Giancluca Calligaris,Lorenzo Rigonat & Federico Bullara
The project re-imagines and formulates an idea of the future of agriculture and its relationship to water in Italy’s north easternmost region of Friuli Venezia Giulia.
The starting point of the research is the river Isonzo, a 138-kilometre-long river, that crosses part of the region. This river’s drainage basin, serves for the irrigation of the many corn fields of Friuli’s flat land. To sustain all these fields, it needs plenty of water, as well as a small variety of crops, which will eventually end up in a standardisation of the landscape.
This results in two problems;
- The health conditions of this river, where the stream bed is currently narrowing
- The exploitation of water resources.
The project aims to create a few detention basins along the river, in strategical points, to store water during flooding to the release it when the river needs it as well as a means which can be taken advantage of for agricultural purposes.
Traditional agriculture uses a lot of water taken it mostly from rivers. Hydroponics is a subset of hydroculture, the method of growing plants without soil, using mineral nutrient solutions in a water solvent. This system uses much less water compared to traditional farming. The objective is to create a research centre along the basins for the study and integration of these new hydroponic systems in existing farms. The centre should include several laboratories as well as greenhouses, a market and a restaurant, but except for maintenance purposes, there will be no vehicular traffic inside this area, all the goods are to be transported through a drone system.
The project envisions the research centre as isolated in the countryside, helping to differentiate the landscape through the different variety of biomes placed right next to the laboratory and greenhouses, forming an enclosed garden, a Hortus Conclusus. The aim is for the garden to be enclosed, without a fence or a wall, but using the biodiversity of the river itself. The centre is intended not as a lonely building to which only its employees have access, but like a real “enclosed garden” to which private companies, researchers, the local farmers and visitors have access for different purposes.
Who influences you grafically?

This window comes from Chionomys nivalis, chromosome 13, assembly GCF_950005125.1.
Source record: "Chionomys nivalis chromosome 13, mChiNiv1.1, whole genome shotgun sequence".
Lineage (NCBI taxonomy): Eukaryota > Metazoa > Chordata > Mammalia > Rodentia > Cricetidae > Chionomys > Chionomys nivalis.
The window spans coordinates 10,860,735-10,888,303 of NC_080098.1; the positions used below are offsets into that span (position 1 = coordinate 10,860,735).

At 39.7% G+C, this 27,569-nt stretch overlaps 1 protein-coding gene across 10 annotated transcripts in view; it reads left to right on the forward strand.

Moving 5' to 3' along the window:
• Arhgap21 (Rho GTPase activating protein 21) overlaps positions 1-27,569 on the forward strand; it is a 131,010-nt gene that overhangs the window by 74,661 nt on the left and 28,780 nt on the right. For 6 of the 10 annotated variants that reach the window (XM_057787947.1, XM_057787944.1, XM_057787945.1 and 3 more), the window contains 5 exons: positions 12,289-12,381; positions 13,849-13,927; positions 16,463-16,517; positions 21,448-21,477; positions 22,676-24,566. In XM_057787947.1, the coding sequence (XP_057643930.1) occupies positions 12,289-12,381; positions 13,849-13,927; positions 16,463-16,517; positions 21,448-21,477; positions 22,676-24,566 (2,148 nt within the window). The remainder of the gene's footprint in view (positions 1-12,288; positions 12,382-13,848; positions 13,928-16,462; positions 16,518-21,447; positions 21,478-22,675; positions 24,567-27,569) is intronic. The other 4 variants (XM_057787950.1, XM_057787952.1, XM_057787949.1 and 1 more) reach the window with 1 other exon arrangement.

I looked at and analysed a variety of references from different historical periods, starting from painters like Andrea Mantegna and Jacopo Bellini, the drawings of Jean Jacque Leque, and mixing these with more graphical references like the mid-seventies album sleeves designed by Francesco Messina for Franco Battiato, Giusto Pio and Raul Lovisoni. I was also intrigues by the works from Amid. Cero 9, Miralles and Junya Ishigami.
What defined the selection of drawings you choose to reveal the proposal through?
The Isometric views play an important part in my drawings. I chose this technique to reveal as many details as possible, from the structure and the space inside to the furniture and the scientific instruments of the research lab, in one image. On the other hand for the plan I was interested din forcing the grid to show as much as possible the distance and the relationtionship between all the elements (laboratory, greenhouse, relax areas and climatic devices) without inadequately showing the variety of vegetation and the different biomes that surround the structures.
What is your take on colour?
With regards to the colours, I preferred to use a pastel palette, in order to keep the dreamy and idealistic character of the project, emphasizing the crops with a more brilliant colour. For these I was influenced by a mixture of Aldo Rossi and Jean Jacques Leque.
Throughout these last two years I developed a passion for painting like the ones quoted above, mixing these with a highly-texturized images where the pastel colours meet the the modern technological subjects of the research lab.
What dictated the construction of the two views?Were there any parameters? Why The central perspective?
I used the scales right in the close up to emphasize the central perspective, choosing and cutting them from “The Angelus” by J.F. Millet, to have both the visions of yesterday’s and tomorrow’s agriculture, without losing the human and sentimental touch that stands at the base of architecture.
Gianluca was born in Monfalcone, Italy, in 1990. Before graduating with a BSc in Architecture at the University of Trieste (UniTS) in 2015, he studied art at the Art School “Max Fabiani” in Gorizia. Actually enrolled in a MSc in Architecture at UniTS with focus on architectural rappresentation, learning from the old masters but with an eye on pop culture and digital art. Playing music with the band TACDMY, touring Italy during winter and summer of 2017.